The property, a collaboration with architect and interior designer Jolson and Eckersley Garden Architecture, comprises just ten residences, including two penthouses. Jolson’s holistic approach to exterior and interior design is expressed in a rigorous three-story form with a sculptured façade that engages with the calm and nurturing streetscape. The entry is encased in a woven metal veil which draws dappled light into the street-front residences, allowing interior spaces to engage with the tree canopies outdoors. Ground-floor residences with private gardens dissolve the distinction between indoors and outside, creating borrowed exterior rooms. Within each home, adaptable spaces allow seamless flow. A palette of stone, timber and steel is neutral, textured and timeless. Davis Avenue promotes a living experience that is simple and considered.
Davis Avenue, Melbourne, Australia, by Orchard Piper
Photography by Lucas Allen
Whilst respecting the original structure and architectural style from around 1900, a new look has been created with an impressive new interpretation of the stylistic features of the past. In the centre stands a bar clad in brilliant white tiles. Around it are grouped bar stools which were developed by the designer himself and act as a stylistic element with their special combination of leather upholstered seats, aluminium legs and wooden feet. The lounge area, raised on a wooden floor, has also been furnished using designs by Christian Zanzotti, including armchairs manufactured in aluminium and wood and bronze tables. Above them, geometrically arranged lights give the dark walls a discreet club feel. The most striking feature is the gleaming gold ceiling which, combined with other gold accents, serves as a reminder of ages past.
The Rossini Cocktail Bar, Merano, Italy, by Zanzotti
Photography by Oliver Jaist
The project designed by Andrea Marcante and Adelaide Testa to restructure an approximately 250 m² rented apartment in Via Roma in the centre of Turin attempts to meet the needs of three generations: a father, his daughters and grandfather enjoying the rituals of everyday life under the same roof while, at the same time, having their own private spaces designed to meet their individual needs.
Marcante’s and Testa’s joint project is based on very close, constant and stimulating interaction with the clients bringing their own specific requirements in line with the setting in which this house, built from 1935-1937, is located. Having discovered that the interiors had completely lost all their original features, the perception of space and precision found in rationalist architecture and metaphysical painting from that period were inevitably sources of inspiration for the project designed by the architects.
Metaphysical Remix, Turin, Italy, by UdA Architetti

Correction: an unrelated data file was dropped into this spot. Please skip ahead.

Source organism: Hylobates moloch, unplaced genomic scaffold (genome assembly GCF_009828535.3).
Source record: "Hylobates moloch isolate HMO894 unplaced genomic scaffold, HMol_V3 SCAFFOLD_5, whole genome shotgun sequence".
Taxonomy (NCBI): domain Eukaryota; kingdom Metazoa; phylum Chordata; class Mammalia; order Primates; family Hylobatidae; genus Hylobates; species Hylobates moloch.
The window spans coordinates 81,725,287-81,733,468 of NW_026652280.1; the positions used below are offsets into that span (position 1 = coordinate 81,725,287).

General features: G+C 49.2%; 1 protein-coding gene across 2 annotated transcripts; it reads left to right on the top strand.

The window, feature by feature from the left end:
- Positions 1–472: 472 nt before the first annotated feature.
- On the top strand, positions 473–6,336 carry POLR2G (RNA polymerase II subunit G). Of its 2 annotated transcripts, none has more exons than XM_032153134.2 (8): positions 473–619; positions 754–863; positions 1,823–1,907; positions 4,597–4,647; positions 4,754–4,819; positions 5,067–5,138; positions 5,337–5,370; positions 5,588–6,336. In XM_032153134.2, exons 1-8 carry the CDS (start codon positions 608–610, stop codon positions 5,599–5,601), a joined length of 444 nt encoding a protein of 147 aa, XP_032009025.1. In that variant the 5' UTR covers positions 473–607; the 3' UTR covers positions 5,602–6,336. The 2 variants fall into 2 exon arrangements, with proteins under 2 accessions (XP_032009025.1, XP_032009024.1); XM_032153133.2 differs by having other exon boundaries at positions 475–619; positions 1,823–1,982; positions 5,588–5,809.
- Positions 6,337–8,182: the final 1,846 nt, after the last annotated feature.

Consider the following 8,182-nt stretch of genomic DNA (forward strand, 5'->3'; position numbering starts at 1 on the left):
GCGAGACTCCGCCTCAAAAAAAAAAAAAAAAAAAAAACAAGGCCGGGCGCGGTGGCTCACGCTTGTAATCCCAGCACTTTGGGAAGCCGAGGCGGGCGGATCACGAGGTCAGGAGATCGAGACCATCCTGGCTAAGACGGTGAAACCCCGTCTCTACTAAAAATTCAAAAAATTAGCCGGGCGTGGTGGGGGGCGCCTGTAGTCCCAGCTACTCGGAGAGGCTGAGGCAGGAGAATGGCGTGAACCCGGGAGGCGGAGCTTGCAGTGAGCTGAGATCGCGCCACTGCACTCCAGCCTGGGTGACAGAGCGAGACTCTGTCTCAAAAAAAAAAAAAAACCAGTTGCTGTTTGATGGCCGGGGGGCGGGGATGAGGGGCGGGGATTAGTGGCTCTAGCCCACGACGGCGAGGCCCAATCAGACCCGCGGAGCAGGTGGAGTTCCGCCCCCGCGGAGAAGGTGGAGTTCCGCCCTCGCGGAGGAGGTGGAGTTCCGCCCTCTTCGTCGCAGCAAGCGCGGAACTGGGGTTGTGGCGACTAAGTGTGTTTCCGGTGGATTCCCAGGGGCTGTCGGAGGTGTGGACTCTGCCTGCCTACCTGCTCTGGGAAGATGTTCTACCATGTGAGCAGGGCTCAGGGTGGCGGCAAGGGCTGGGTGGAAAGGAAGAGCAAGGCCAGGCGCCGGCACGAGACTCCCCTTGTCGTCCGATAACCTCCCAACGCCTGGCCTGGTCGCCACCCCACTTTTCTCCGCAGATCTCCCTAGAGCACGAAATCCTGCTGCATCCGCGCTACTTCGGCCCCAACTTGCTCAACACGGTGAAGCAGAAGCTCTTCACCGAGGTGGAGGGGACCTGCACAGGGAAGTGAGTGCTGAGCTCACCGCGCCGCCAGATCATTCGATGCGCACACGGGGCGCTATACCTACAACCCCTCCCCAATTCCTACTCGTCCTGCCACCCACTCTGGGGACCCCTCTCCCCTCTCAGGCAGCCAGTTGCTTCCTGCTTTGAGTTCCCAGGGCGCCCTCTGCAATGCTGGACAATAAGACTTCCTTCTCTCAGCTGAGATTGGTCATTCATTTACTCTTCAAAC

Photography by Carola Ripamonti
Located on the 30+ floor in the highest and most prominent building of the city, the Esentai Tower, this apartment is aimed to be a place for sensory and intellectual stimulation as well as a refuge for reflection and relaxation. The brief for the project was to create a setting purely for leisure, mainly intended for weekend breaks or short stays. The space was equipped with everything necessary for a luxurious multi-sensory experience celebrating a very unique setting. Initially intended as a three-bedroom apartment the layout was turned into a luxurious one-bedroom loft-style space.
The L-shaped floorplan was composed with a clear spatial hierarchy between social and private areas. It reveals 270° city views while „leaning“ against the impressive setting of the surrounding Tian-Shan mountains. The scope of the project encompassed the complete spatial planning, interior architecture and engineering. This included the design and selection of all surfaces, lights, built-in furniture elements, kitchen units, loose & bespoke furniture pieces, accessories, design editions and a curated, bespoke art selection. The experience is a new sensation of space, elegantly flowing without interruption.
RIZ Apartment, Almaty, Kazakhstan, by COORDINATION
This is a small yet complex project of a duplex apartment renovation. The apartment combines modern elements by using materials in their raw form: exposed concrete wall, iron stairs and furniture, a terrazzo floor, poured on-site and unpainted wood. The space created by the new stairwell, divides the movement and the axis of the existing space in a way that creates a dramatic architectural cross section through the apartment, links the different levels and allows natural light to penetrate the building through glass skylights inserted into the roof of the upper floor. The new cross section creates a double space with transparent glass and a system of moveable wooden slats that makes it possible to create a view between the spaces or to allow privacy and natural light control.